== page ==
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Willis makes big difference in UNLV’s 78-69 victory

Junior guard’s career-best 25 points and toughness pace win over Southern Illinois


Steve Marcus

UNLV’s Tre’Von Willis drives to the basket past Kevin Dillard, left, during a game against Southern Illinois at the Thomas & Mack Center Saturday. Gene Teague watches at right. UNLV beat Southern Illinois 78-69.

UNLV vs. Southern Illinois

UNLV's Anthony Marshall drives past Kendal Brown-Surles during the first half against Southern Illinois at the Thomas & Mack Center Saturday. Launch slideshow »
The Rebel Room

Willis leads charge in victory against Southern Illinois

Las Vegas Sun reporters Rob Miech and Ray Brewer dissect the UNLV basketball team's 78-69 victory on Saturday against Southern Illinois. Tre'Von Willis had a career high 25 points and appears to be the Rebels' team leader.

UNLV junior guard Tre'Von Willis doesn’t back down or shy away from bruising, physical and scrappy basketball games, so he relished Saturday night.

Against a Southern Illinois program well known for its tenacity, Willis helped the Rebels weather several uppercuts and then turned the Salukis’ aggressiveness against themselves in UNLV’s 78-69 victory.

Willis set the pace with a career-high 25 points, on 8-of-11 shooting and by sinking all seven of his free throws, and he grabbed 7 rebounds and doled out 4 assists in 26 minutes.

More importantly, he set the tone for the Rebels (3-0) with the edge he brings to Tarkanian Court inside the Thomas & Mack Center.

Willis tries to toughen up his teammates as much as he can in practice. That helped the Rebels repel SIU (2-1) after the Salukis opened the game with an 18-6 run and led to the deciding run in the second half.

“We hung around, hung around and kept fighting,” Willis said. “That’s what I love about this team. We’re some fighters. We definitely fight … I really applaud my teammates on fighting and staying in there against a good club.”

SIU coach Chris Lowery noticed that foul trouble limited Willis to only two minutes in the first half, and only 13 minutes for the game, Wednesday against UNR.

“Tre’Von Willis was special,” Lowery said. “He didn’t get to play much against Nevada, and he showed how good he is against us. He attacked the rim, made timely shots and was tough off the bounce.”

Tumbling to the court a few weeks ago with sophomore forward Chace Stanback nearly led to something, but by the end of that practice both Willis and Stanback laughed it off.

Willis has taken plenty of jabs at junior shooter Kendall Wallace, too, in practice. He was just tempering them, Willis said, for when it counts, like Saturday against the Salukis.

“Coach (Lon Kruger) told us coming into the game that they’ll play real tough, hold you and grab you, play real aggressive,” said UNLV junior point guard Derrick Jasper.

“Tre’Von Willis is what we needed. He’s been tough his whole life. I’ve known him his whole life. He’s really tough, and we need that toughness.”

The Salukis built their 18-6 advantage by scoring on six consecutive possessions, the capper coming on a 3-point shot from the left side by junior guard John Freeman.

“SIU is tough, defensively,” Kruger said. “Being up into us early threw us off stride a little. We got more used to it as the game went on. Guys adjusted to it.”

Over the next five minutes, the Rebels adjusted very well and tightened up their own defense.

They rattled off an 18-4 run that was fueled by 3-point shots from Jasper and Wallace on consecutive possessions, sandwiched around two missed free throws by Salukis sophomore forward Anthony Booker.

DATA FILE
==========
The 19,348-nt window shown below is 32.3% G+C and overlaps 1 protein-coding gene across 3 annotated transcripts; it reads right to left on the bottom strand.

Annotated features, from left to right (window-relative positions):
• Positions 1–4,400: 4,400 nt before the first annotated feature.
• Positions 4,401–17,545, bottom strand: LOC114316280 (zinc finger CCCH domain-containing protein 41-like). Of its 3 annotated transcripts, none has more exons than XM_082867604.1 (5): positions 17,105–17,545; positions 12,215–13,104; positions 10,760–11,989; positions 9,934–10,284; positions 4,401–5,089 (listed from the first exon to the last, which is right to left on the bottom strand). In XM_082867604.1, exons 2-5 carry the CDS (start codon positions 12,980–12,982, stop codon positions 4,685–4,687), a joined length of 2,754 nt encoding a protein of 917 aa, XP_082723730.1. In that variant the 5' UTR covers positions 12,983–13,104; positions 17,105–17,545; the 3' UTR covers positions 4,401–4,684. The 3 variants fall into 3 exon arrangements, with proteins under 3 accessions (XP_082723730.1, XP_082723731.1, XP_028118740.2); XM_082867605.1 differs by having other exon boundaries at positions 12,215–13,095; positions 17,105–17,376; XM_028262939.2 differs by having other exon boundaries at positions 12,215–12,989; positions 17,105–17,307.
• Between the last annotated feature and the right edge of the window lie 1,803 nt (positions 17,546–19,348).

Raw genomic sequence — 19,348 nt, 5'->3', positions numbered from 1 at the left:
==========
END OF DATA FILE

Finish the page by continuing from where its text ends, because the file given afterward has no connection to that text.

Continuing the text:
Willis polished off the explosion with two free throws and a 3-point shot from the left corner for a 24-20 lead with 8 minutes, 52 seconds left.

Most of a crowd of 11,651 roared at the turnaround.

“We took their best shot,” Willis said. “We chipped away and chipped away, and we got after them a little bit like they were disrupting us, trying to get some easy buckets.

“The 3-pointer felt good. The crowd was behind us.”

Still, SIU regrouped to take a 37-34 lead into the half.

“We felt we needed to do something about it,” Willis said of the Rebels at the intermission. “We were not happy about our performance and our energy. We looked at each other and said to get our energy up and get after it.”

The first 10 minutes of the second half resembled a heavyweight prize fight, with UNLV sticking close to SIU and finally taking the lead on a Stanback jumper a bit more than four minutes into it.

It was tied twice, and Willis gave UNLV a 51-48 lead with a 3-pointer from the right side on SIU junior reserve forward Carlton Fay.

The Salukis punched back in a big way by taking a 54-51 lead on back-to-back power dunks by sophomore center Nick Evans.

UNLV junior center Matt Shaw hit a jumper, and when Fay answered with one of his own a sizable portion of the crowd started chanting “S-I-U! S-I-U!”

Willis regained control of the game and the fans with a three-point play – a drive on SIU guard Kevin Dillard in which Willis drove the left lane, collected the foul and sank the free throw – that tied it, 56-56.

“They were kind of playing me as a shooter,” Willis said. “I kept hearing (Lowery) say, ‘Shooter! Shooter.’ I didn’t want to settle for jump shots. I wanted to get into the paint and make plays for others, if they collapsed.

“I got a one-on-one opportunity, and I jabbed (Dillard) right and went left. I protected the ball from the big man on the left side and shielded my body against the guard, and picked up the ‘and-one.’ ”

From the bench two minutes later, Willis marveled over the 3-pointer that Wallace, with John Freeman smothering him, drilled deep from the left corner.

That gave the Rebels the lead, at 59-56, for good for the final 10 minutes.

“He definitely hit a deep ‘three’ with a hand in his face, a fade-away, and it was money,” Willis said. “But Kendall has been big for us. I was cheering, and the whole bench was up getting the crowd back into it.”